salmon in jalapeno and lime green curry

Sometimes, we need a good roundhouse kick of extraordinary taste and aroma. A presentation of flavors that are tangy, zesty, and spicy; breathing thunderous life throughout the crevices of one’s senses.  It makes us feel alive. It implants a wide-eyed smile on our faces. We crave it, demand it, must have it. The cuisines of Southeast Asia – Thailand, Vietnam, Singapore – are all famous for its incredible complexity and heat. This recipe is my interpretation of a Southeast Asian green curry. The key differences are using fresh jalapeños and habaneros to form the base of the homemade curry paste and incorporating copious lip-smacking lime zest and juice. Not many items can match with such strong flavors. The fattiness of salmon combines nicely with this intoxicating curry. The addition of vegetables, such as mushrooms, zucchinis, and bamboo shoots, add earthiness, crunch, and body. This will warm your senses and belly.

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Raw Kale Greek Salad

by Eric Borzino on March 31, 2014

Kale Greek Salad

One of the salad staples receives a superfood makeover. Kale has become a popular movement radiating across restaurants, stores, and tables of all walks and ages. It’s firm and crisp texture makes it a wonderful foundation for a salad, especially a salad full of salty overtones. I’m addicted to feta cheese, which is why I drool over super feta infested Greek salads. But no Greek salad is truly complete without a tantalizing and mouth-watering Greek-inspired dressing loaded with herbaceous dried oregano, zippy garlic, and snappy vinegar. If you are looking for a super easy and healthy salad, that’s a bit on the wild side, swap out your traditional lettuce with raw kale for this updated classic.

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Big Mac Spaghetti

by Eric Borzino on March 19, 2014

Big Mac spaghetti

It an American icon, the McDonald’s Big Mac. It has captivated imaginations, suspended our taste buds, and assured us of the American Dream. I love a good Big Mac. For me, it is all in the not-so-secret secret sauce, diced onions, cheap melted cheese and shredded lettuce. The burger is an after thought to the melody of flavors and textures layered within three squishy bread vessels. So why not take my favorite elements of the Big Mac, and convert it into a pasta dish? I’ve been asking myself that for too long, and finally brought it home to reality-land for the Superbowl. As if it is worth mentioning, the Big Mac spaghetti was a hit and everyone was in full carbo-loaded, food coma bliss. The keys to this creation is a super-beefy bolognese with caramelized/charred ground beef and topping the spaghetti with the Big Mac helpings such as homemade secret sauce, shredded lettuce, diced pickles, and diced onions. Sounds weird, lettuce on pasta? Yes, but also intoxicatingly & creamy dreamy delicious!

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cherry tomato and ricotta salata crostini

Fluffy, powdered peaks of snow, perched on rolling red hillsides, with the taste of pure sunshine. The simplest of recipes, with much care, can result in the profound. This is one of my favorite crostini’s (sliced toast with toppings, Italian style). While it is best served outdoors on a cloudless, warm afternoon, it is also a nice reminder of those coming better days in the middle of a polar vortex. The secret to this crostini is cooking with patience and over low heat. By slowly, and gingerly sauting the whole cherry tomatoes for a long time, it gently breaks down and naturally sweetens as it cooks. Covering the red orbs of light, is one of the most underrated cheeses, ricotta salata. It is a firm cheese, unlike its cousin ricotta, and is saltier with a more barnyard flavor. But its texture, particularly when grated, is like eating pure air and a treat.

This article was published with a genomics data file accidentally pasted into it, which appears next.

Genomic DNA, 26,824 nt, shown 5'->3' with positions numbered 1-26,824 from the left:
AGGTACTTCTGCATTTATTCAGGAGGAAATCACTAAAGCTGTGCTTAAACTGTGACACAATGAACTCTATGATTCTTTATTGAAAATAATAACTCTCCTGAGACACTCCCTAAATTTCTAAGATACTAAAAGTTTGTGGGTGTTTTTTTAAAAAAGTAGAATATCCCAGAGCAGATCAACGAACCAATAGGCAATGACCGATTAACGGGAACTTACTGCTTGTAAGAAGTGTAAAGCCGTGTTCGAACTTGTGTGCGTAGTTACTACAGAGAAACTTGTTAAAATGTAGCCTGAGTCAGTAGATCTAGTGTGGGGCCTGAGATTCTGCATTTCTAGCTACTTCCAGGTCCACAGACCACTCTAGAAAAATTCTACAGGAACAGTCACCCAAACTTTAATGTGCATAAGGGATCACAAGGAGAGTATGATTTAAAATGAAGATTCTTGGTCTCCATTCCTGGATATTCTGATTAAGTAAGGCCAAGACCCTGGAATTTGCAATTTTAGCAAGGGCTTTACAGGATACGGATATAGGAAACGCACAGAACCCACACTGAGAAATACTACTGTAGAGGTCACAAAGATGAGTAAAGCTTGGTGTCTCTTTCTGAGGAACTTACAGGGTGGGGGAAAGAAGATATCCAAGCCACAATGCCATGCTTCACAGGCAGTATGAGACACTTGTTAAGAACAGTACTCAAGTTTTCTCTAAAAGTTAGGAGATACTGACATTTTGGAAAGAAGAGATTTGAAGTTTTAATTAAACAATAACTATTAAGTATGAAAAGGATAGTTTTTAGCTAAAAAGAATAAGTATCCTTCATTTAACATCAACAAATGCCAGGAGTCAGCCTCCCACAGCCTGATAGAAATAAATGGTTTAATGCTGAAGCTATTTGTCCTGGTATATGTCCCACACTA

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IMG_3247

“No thing ever goes to waste.” You cannot disappoint your immigrant grandmother. These words are more than a catch phrase, it is a philosophy on life, and more importantly, a philosophy on food.

This recipe makes flavorful use of any leftover lobster heads and bodies. Don’t toss out these protective skeletons after the lobster meat has already been removed and enjoyed in a sloppy lobster roll or a volcanic fra diavolo pasta. Deep, unchartered tastes lay within each lobster shell crater. Extracting these luscious and rich flavors make for a seductive bisque. Inside the head is a whitish, fatty substance called “lobster butter”, made for crafting broths. Shots of sherry/cognac, sprinkles of spices, and a dash of heavy cream heighten the sensations. And needless to write, this lobster bisque is wonderful solo or paired with other items, like a crab cake.

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Lobster fra diablo, stir-fry

The devil made me do it, and it was glorious. Lobster fra diavolo, a messiah of a recipe. Lobster, the prodigal ingredient that in the last 100 years gone from prisoner food to haute cuisine. More often than not, I find lobster bland and boring. Unless accompanied with enough butter to make Paula Dean blush, lobster tend to be overcooked, chewy and under-seasoned. Thankfully, the Italians know damn well how to make anything tasty and in this case, smothering lobster with chilies and garlic. Perfect for the holidays – typically a staple in the Feast of Seven Fishes – or special occasions.

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black truffle and butter pasta